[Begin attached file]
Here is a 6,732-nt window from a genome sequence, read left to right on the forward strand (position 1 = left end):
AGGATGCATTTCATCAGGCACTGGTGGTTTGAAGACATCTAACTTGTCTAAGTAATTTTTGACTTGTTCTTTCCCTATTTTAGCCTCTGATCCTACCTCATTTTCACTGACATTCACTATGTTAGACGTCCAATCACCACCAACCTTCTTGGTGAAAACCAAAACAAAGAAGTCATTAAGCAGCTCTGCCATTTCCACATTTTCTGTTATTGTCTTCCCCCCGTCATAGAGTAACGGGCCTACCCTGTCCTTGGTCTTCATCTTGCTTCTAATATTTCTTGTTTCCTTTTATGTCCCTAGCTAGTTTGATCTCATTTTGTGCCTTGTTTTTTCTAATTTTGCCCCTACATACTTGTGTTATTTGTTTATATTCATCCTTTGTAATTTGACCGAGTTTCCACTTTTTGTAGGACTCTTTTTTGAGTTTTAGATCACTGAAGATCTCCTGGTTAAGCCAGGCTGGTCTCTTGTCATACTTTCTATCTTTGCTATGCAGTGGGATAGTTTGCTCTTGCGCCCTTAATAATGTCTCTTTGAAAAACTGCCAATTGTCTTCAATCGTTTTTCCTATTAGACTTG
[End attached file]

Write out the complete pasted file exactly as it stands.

Here is a 6,732-nt window from a genome sequence, read left to right on the forward strand (position 1 = left end):
AGGATGCATTTCATCAGGCACTGGTGGTTTGAAGACATCTAACTTGTCTAAGTAATTTTTGACTTGTTCTTTCCCTATTTTAGCCTCTGATCCTACCTCATTTTCACTGACATTCACTATGTTAGACGTCCAATCACCACCAACCTTCTTGGTGAAAACCAAAACAAAGAAGTCATTAAGCAGCTCTGCCATTTCCACATTTTCTGTTATTGTCTTCCCCCCGTCATAGAGTAACGGGCCTACCCTGTCCTTGGTCTTCATCTTGCTTCTAATATTTCTTGTTTCCTTTTATGTCCCTAGCTAGTTTGATCTCATTTTGTGCCTTGTTTTTTCTAATTTTGCCCCTACATACTTGTGTTATTTGTTTATATTCATCCTTTGTAATTTGACCGAGTTTCCACTTTTTGTAGGACTCTTTTTTGAGTTTTAGATCACTGAAGATCTCCTGGTTAAGCCAGGCTGGTCTCTTGTCATACTTTCTATCTTTGCTATGCAGTGGGATAGTTTGCTCTTGCGCCCTTAATAATGTCTCTTTGAAAAACTGCCAATTGTCTTCAATCGTTTTTCCTATTAGACTTG